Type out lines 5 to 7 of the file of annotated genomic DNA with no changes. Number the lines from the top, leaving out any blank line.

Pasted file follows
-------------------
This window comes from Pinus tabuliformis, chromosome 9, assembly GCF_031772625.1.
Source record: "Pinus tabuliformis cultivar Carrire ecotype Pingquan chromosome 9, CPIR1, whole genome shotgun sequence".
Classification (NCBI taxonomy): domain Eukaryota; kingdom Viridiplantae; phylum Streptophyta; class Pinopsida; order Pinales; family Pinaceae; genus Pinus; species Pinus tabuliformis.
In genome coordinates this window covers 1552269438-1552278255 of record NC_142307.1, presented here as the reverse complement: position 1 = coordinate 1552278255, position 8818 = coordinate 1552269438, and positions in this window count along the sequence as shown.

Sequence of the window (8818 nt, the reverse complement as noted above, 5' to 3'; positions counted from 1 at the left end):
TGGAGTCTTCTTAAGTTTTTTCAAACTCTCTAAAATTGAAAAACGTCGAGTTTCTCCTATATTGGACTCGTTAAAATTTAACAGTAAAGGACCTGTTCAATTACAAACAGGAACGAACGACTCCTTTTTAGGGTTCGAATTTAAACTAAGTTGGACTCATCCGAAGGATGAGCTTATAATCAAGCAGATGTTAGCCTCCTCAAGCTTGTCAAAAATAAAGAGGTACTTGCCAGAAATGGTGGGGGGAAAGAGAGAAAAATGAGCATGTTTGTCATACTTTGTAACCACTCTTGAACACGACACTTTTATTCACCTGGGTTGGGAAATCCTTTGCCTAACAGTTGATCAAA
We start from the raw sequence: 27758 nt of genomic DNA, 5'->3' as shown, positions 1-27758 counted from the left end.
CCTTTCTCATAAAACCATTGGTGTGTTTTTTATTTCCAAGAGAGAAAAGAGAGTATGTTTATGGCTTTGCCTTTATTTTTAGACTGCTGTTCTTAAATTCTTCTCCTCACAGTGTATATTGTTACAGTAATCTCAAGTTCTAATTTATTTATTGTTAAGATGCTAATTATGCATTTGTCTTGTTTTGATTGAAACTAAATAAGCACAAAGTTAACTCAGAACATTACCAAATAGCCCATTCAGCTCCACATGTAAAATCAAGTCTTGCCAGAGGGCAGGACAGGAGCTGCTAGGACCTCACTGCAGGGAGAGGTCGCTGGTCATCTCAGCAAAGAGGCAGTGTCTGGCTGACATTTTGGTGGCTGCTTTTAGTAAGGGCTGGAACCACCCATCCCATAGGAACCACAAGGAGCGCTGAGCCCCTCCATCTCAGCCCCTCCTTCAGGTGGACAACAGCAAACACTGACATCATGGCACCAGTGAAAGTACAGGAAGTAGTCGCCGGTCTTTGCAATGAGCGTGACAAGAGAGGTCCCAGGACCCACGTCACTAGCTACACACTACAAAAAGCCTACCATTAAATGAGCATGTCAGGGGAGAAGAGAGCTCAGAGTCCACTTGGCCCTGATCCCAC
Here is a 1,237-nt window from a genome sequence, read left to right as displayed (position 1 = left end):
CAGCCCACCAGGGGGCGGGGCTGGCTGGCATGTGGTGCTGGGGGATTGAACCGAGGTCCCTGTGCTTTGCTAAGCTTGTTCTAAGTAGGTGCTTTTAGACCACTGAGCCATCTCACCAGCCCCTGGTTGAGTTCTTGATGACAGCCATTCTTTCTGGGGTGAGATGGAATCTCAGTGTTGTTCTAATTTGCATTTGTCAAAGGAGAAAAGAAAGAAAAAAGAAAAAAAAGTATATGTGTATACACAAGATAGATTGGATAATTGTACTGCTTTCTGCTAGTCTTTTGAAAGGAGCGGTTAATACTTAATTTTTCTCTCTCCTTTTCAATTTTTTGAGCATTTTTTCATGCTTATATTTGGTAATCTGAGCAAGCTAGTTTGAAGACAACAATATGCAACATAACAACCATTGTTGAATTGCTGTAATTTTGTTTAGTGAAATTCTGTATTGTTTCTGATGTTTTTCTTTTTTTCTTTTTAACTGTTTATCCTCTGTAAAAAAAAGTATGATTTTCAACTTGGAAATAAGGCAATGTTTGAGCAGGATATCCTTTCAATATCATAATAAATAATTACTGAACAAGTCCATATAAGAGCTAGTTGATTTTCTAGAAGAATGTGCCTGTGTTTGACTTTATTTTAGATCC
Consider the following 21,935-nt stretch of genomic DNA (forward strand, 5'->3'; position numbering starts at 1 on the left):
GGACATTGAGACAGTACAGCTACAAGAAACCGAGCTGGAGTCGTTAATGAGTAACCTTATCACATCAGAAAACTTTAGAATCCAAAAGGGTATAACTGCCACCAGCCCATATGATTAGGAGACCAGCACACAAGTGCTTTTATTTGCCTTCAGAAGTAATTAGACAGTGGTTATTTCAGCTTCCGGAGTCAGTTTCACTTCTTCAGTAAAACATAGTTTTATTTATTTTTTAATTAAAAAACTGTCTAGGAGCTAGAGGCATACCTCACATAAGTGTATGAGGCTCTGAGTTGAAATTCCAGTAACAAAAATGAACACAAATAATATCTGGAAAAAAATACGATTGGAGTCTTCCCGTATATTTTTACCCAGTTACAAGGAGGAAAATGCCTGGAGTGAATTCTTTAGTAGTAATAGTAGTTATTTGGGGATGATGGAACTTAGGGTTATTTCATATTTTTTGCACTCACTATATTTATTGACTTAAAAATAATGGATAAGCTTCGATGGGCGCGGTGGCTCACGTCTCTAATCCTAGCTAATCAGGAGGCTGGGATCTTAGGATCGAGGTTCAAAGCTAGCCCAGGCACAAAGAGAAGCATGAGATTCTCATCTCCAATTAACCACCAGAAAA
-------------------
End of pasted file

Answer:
Sequence of the window (8818 nt, the reverse complement as noted above, 5' to 3'; positions counted from 1 at the left end):
TGGAGTCTTCTTAAGTTTTTTCAAACTCTCTAAAATTGAAAAACGTCGAGTTTCTCCTATATTGGACTCGTTAAAATTTAACAGTAAAGGACCTGTTCAATTACAAACAGGAACGAACGACTCCTTTTTAGGGTTCGAATTTAAACTAAGTTGGACTCATCCGAAGGATGAGCTTATAATCAAGCAGATGTTAGCCTCCTCAAGCTTGTCAAAAATAAAGAGGTACTTGCCAGAAATGGTGGGGGGAAAGAGAGAAAAATGAGCATGTTTGTCATACTTTGTAACCACTCTTGAACACGACACTTTTATTCACCTGGGTTGGGAAATCCTTTGCCTAACAGTTGATCAAA
We start from the raw sequence: 27758 nt of genomic DNA, 5'->3' as shown, positions 1-27758 counted from the left end.